Yohji Yamamoto celebrates Japanese craftsmanship with a special installation featuring the art of Hiroyuki Saito and Yoshiki Uchida. In occasion of Paris Design Week 2017, Maison Yohji Yamamoto invited the duo to personalize the windows of Y’s by Yohji Yamamoto boutique in rue du Louvre, Paris. Guided by the artistic vision of Uchida, the artisan Saito created a Washi d’Ozu, a special Japanese handmade paper, inspired by the signature’s element of the iconic Japanese brand. Shaped like a monochromatic spider net, the paper work covers the entire surface of the store, softly filtering the daylight to creating an intimate and relaxed atmosphere inside. We met with Hiroyuki Saito and Yoshiki Uchida to discover more about their collaboration with Yohji Yamamoto and the history of the Washi d’Ozu.
Could you tell us more about the washi and its use in the Japanese tradion?
The washi is a kind of handmade paper widely used in the Japanese society and originary from the region of Ozu. It is made of vegetable fibers that are turned into a mold and eventually paper. Borrowed from the Chinese heritage, it has been used for centuries for Japanese calligraphy, as well as for the traditional sliding shōji doors, lamps and screens. It is still extremely popular nowadays.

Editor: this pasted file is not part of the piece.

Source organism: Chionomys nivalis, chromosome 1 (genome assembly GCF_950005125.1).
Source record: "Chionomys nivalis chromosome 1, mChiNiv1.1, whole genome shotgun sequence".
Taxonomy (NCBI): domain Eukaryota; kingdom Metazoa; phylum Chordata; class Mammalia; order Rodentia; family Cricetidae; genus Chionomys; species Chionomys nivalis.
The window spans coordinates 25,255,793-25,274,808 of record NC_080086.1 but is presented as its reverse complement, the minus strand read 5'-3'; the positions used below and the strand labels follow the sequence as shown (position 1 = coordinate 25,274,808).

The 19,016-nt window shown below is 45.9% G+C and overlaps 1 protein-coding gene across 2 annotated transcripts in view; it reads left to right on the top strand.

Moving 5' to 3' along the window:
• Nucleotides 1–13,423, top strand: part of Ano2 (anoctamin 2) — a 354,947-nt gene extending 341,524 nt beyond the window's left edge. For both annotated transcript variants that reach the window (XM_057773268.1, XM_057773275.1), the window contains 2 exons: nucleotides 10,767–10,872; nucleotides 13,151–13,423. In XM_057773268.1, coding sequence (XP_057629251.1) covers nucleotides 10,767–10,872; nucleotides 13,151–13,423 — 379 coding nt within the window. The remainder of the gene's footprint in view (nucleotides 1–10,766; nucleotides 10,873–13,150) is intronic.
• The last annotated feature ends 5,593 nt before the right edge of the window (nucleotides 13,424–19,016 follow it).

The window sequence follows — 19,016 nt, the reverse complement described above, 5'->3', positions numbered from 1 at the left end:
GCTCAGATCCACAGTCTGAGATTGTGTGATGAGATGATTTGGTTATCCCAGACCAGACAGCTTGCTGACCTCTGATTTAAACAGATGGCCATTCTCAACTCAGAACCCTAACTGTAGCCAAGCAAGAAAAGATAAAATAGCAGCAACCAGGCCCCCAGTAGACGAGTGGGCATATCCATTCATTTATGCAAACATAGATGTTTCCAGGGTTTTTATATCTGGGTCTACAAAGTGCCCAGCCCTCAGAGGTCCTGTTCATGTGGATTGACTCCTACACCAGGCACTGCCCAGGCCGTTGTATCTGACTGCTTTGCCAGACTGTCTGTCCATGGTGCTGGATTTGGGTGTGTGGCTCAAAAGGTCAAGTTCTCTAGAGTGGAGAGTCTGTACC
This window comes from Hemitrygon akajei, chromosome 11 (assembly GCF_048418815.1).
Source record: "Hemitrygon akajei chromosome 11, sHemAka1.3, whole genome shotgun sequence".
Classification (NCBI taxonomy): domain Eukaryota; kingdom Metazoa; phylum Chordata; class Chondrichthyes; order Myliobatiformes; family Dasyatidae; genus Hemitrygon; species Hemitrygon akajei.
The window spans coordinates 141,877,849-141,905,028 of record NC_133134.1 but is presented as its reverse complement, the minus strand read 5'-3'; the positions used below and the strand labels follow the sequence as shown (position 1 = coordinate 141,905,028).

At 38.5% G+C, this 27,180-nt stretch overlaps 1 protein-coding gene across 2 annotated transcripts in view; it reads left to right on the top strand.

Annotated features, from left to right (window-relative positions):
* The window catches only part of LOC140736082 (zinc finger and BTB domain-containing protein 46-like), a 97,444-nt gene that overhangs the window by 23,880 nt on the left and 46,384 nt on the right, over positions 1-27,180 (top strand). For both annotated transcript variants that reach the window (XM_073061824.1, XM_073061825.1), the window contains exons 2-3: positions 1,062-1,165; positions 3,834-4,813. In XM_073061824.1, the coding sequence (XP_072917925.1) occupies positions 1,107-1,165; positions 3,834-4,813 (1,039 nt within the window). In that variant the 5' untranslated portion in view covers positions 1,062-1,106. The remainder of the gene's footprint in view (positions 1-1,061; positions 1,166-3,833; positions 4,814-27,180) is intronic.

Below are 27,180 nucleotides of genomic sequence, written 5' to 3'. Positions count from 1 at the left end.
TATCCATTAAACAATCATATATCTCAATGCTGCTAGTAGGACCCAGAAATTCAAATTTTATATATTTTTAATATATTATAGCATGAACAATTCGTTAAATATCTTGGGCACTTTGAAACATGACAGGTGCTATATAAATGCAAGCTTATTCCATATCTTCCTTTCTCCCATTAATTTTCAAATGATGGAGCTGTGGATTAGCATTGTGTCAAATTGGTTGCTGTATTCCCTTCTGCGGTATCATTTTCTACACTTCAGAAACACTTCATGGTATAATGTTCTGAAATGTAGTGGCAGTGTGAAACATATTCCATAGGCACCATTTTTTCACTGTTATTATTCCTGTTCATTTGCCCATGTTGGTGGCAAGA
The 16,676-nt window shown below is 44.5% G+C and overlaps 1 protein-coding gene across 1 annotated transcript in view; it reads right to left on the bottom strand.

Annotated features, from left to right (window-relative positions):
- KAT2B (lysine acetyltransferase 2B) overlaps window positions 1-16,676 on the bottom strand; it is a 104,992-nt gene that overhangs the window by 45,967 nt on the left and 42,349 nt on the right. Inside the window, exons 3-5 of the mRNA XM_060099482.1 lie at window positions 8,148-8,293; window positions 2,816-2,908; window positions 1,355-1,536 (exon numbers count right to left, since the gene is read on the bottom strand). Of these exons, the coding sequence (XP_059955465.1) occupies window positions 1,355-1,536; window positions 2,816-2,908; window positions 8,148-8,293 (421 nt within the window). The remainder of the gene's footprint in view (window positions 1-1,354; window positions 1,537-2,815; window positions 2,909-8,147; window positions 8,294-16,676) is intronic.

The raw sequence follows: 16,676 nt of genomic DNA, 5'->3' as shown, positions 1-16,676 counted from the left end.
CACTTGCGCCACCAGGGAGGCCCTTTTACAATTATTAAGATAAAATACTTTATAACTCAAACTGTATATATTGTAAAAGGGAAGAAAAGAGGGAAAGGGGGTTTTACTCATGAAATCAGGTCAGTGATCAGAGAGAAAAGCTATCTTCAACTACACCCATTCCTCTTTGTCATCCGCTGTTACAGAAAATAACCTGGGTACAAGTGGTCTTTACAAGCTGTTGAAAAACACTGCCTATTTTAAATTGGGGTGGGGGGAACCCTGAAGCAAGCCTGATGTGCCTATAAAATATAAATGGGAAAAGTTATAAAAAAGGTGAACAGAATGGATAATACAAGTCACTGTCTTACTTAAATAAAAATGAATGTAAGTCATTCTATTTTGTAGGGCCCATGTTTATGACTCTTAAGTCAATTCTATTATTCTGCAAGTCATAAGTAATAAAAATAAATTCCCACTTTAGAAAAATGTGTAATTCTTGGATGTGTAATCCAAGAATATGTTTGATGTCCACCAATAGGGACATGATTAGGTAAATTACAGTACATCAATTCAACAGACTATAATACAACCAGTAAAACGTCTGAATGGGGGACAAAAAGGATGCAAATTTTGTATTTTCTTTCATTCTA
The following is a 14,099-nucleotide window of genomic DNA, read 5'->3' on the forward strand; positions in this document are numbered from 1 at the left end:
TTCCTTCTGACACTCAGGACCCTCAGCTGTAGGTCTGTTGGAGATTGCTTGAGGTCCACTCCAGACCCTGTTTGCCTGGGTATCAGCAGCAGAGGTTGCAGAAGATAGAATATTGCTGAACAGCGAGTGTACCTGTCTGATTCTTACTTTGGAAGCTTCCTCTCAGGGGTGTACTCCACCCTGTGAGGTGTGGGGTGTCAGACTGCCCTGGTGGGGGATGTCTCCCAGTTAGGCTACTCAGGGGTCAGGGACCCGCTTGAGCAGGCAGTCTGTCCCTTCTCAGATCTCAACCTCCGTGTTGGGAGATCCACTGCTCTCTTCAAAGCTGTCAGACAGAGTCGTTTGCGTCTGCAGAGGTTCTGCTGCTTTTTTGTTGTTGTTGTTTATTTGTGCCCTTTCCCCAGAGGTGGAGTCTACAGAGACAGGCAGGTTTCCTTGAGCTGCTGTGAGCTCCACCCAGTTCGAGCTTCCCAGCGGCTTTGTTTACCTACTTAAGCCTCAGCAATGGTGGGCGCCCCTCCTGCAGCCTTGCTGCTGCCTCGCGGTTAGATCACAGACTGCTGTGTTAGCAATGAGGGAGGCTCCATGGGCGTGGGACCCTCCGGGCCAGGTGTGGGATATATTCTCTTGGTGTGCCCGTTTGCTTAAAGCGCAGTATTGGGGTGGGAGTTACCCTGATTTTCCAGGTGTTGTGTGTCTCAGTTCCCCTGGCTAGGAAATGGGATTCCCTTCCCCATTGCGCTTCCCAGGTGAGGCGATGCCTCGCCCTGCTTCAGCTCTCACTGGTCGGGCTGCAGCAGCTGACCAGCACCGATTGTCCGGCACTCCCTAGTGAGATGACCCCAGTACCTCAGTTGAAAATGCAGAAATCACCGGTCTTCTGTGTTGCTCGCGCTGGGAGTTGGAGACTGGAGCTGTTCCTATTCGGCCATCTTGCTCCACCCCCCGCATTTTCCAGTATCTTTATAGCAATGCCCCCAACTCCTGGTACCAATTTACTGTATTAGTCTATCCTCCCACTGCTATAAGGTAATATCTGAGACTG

How did you innovate this antique art?
Mr Saito, who is an expert of washi, and I met few years ago to realize the design of a package. Together we created a kind of washi that is woven in a unique way and innovated the artisanal know-how by developing new textures and shapes.
What inspired you to create the washi for Yohji Yamamoto?
We wanted to create something minimal and elegant yet unexpected, like Yohji Yamamoto designs. The idea of a spider net came while thinking of the store, as it has the symbolic meaning of attracting the clients. Far from eating our catches, like spiders do, the installation aims to make the customers feel comfortable and cocooned in a delicate environment. Also the shape of the spider net highlights the natural proprieties of the washi and its intricate weaving. We decided to work only in black and white, dying the washi in black for the very first time because it’s Yohji Yamamoto’s color par excellance.